Founded in 2002, our company has been a trusted resource for readers seeking informative and engaging content. Our dedication to quality remains unwavering—and will never change. We follow a strict editorial policy, ensuring that our content is authored by highly qualified professionals and edited by subject matter experts. This guarantees that everything we publish is objective, accurate, and trustworthy.

Over the years, we've refined our approach to cover a wide range of topics, providing readers with reliable and practical advice to enhance their knowledge and skills. That's why millions of readers turn to us each year. Join us in celebrating the joy of learning, guided by standards you can trust.

Editorial Standards

At About Mechanics, we are committed to creating content that you can trust. Our editorial process is designed to ensure that every piece of content we publish is accurate, reliable, and informative.

Our team of experienced writers and editors follows a strict set of guidelines to ensure the highest quality content. We conduct thorough research, fact-check all information, and rely on credible sources to back up our claims. Our content is reviewed by subject-matter experts to ensure accuracy and clarity.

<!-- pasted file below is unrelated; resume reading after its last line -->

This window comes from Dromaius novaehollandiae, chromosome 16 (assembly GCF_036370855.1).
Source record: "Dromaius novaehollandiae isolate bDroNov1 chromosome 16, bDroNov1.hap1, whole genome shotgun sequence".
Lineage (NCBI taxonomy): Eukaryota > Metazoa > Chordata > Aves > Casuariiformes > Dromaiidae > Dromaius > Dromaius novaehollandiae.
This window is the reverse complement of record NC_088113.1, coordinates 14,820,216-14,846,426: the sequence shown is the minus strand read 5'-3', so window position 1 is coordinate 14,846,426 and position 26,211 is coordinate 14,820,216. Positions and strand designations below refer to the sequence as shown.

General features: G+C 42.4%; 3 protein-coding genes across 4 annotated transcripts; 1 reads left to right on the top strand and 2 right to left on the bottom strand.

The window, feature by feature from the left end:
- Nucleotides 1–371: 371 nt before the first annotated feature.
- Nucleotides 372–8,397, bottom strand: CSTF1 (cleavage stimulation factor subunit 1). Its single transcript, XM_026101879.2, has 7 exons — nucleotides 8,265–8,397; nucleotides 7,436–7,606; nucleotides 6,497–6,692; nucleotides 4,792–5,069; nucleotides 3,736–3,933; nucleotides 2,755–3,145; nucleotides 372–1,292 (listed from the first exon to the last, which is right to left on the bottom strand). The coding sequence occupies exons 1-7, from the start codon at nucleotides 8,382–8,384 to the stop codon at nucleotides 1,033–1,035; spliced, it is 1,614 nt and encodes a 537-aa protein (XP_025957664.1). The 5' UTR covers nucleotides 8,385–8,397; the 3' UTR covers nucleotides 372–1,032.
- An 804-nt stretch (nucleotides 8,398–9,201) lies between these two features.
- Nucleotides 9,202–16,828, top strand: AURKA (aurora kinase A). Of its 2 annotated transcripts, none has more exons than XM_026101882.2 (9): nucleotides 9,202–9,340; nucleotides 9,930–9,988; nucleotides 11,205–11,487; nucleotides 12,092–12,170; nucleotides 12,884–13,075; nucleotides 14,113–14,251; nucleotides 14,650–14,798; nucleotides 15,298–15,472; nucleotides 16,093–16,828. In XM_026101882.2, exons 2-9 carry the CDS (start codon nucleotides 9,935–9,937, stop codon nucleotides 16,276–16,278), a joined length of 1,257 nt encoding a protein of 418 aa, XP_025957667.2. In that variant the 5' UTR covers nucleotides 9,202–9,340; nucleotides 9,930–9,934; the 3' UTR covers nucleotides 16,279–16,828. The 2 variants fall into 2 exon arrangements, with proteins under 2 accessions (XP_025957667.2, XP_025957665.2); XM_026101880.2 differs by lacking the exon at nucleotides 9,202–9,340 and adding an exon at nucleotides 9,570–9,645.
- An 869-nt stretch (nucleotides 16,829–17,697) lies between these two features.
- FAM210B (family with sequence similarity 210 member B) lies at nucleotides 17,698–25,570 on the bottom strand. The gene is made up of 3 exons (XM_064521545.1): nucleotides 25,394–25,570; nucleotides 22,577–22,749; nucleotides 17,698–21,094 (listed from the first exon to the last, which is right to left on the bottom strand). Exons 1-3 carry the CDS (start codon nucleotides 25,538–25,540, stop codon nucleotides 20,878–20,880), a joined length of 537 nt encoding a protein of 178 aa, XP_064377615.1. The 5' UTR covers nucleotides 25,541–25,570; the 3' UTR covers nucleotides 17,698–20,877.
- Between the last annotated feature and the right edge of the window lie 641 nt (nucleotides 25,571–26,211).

We believe in transparency and maintain editorial independence from our advertisers. Our team does not receive direct compensation from advertisers, allowing us to create unbiased content that prioritizes your interests.

A cistern is a large vessel which is used to hold a reserve of water. Cisterns can be either above or below ground, and they come in a range of sizes and shapes, with varying features. Many people in dry or rural areas have cisterns to back up their regular water supply, and in some cases, a cistern is used as the primary source of water for a household. Several companies sell ready-made cisterns for people who want to install them, and others will custom build a cistern to exact specifications.